Today Toronto Star has made a post about Tavi Gevinson, an American fashion blogger who several years ago has blown Internet with her creative blog about fashion. Tavi made headlines when her photos in front rows of Paris Fashion Week surfaced up , and then a few more together with John Galliano. This was back when John Galliano was still a living legend, still a head of House of Dior and Tavi a child really, but flamboyantly dressed with grey colored hair.
Tavi’s story was very simple. She was blogging about fashion posting simple pictures she found online and in fashion magazines about what interested her. And then after a year or so, her blog somehow was picked up by Google attracting millions of hits a month. When you get millions hits a month, your blog becomes something like a Justin Bieber early YouTube videos – a phenomenon of todays Web 2.0. Tavi’s blog was mentioned by a fashion magazine and then she got interviewed by New York Times and subsequently endorsed by fashion brands to blog about them. She became an Internet sensation.
Few months later, back in 2010 I wanted to show her blog to my daughter and found that Tavi’s blog was down. There was a message from Google Blogger service stating that the blog was taken down for “copyright” concerns. I was a bit puzzled and thought it was some kind of a joke. But today when Toronto Star has wrote about now 16 year old, I am more than happy. Young people should get a chance. All that hard work she did travelling around America, making photos and writing creatively can not be wasted. In fact it is remarkable that her blog The Style Rookie is still hosted by Blogger…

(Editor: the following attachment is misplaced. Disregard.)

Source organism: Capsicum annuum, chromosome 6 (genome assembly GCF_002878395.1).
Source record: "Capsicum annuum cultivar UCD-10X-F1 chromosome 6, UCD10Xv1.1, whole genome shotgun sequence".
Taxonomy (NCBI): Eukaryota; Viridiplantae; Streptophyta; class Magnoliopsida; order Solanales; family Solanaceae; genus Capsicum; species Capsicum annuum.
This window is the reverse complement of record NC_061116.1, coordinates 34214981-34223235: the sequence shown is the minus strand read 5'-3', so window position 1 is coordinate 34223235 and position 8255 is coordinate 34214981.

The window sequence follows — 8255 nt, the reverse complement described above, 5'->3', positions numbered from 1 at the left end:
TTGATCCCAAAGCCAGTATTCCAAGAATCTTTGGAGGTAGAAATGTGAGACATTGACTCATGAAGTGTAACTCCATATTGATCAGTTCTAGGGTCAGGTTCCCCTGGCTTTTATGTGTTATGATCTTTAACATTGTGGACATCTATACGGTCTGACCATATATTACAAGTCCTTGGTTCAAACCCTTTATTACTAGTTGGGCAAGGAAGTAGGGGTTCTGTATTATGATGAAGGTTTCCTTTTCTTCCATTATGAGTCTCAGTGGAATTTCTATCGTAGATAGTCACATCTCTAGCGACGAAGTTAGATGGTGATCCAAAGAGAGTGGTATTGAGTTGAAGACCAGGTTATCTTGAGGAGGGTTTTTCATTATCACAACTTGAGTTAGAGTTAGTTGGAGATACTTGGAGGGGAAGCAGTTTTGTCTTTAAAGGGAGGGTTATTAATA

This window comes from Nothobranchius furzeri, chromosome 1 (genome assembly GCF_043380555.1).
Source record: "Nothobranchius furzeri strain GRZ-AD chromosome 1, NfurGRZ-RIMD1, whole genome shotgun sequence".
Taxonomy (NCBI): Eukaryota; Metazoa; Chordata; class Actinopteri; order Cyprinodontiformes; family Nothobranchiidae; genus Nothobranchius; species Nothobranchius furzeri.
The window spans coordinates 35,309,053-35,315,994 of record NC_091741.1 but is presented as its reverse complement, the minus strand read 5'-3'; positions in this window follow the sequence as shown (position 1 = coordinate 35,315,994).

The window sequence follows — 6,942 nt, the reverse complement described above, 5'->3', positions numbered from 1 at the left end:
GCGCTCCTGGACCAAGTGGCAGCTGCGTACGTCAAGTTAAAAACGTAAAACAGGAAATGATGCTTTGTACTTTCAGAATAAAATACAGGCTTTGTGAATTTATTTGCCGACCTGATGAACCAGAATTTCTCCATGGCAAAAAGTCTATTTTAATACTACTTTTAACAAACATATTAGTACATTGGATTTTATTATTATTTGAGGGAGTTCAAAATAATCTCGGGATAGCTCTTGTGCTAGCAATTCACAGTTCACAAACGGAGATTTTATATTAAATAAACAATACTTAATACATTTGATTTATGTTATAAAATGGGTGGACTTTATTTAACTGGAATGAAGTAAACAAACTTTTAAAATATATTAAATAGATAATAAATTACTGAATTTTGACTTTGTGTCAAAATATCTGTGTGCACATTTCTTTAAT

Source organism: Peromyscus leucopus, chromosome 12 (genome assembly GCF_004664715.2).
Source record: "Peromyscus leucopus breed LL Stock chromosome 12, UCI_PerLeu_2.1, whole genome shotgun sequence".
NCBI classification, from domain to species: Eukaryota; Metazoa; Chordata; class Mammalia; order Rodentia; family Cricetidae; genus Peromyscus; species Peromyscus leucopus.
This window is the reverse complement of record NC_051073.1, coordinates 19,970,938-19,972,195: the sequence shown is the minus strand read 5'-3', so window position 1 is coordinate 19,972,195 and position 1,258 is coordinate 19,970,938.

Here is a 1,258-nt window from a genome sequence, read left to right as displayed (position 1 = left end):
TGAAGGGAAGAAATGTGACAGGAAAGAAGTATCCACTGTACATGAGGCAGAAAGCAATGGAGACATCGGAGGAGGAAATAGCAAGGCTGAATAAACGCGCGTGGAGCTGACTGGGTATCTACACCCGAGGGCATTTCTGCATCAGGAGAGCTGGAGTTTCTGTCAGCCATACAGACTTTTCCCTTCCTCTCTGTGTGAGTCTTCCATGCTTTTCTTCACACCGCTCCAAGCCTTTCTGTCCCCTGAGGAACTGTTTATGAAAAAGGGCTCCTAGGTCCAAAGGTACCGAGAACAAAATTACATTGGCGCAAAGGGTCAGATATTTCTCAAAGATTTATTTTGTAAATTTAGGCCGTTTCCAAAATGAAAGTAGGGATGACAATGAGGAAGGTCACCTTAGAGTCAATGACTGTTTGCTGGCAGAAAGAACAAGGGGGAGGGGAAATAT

Anyhow, I find Tavi a phenomenon of today’s publishing. Ever since blogging became a norm and the most common form of website, people like Tavi overpower fashion magazine editors and journalists. When you look at her blog today you see that she mostly writes about herself, her ideas and likes slightly connecting them to brands, trends, fashion news and so forth. Her blog appears very far from commercial bias, information presented in a free opinionated, a little bit childish form. People love that. Young people love that. Teenagers love that. Young people feel good about not being lied to, they are fed up with outdated advertisements that haven’t changed since 1960’s. Ads themselves didn’t change, just where they are shown has changed. Tavi simply gets it.
Tavi has a bright future. I surely hope that she can one day head the Elle, or Vogue magazine or some very large Advertising company.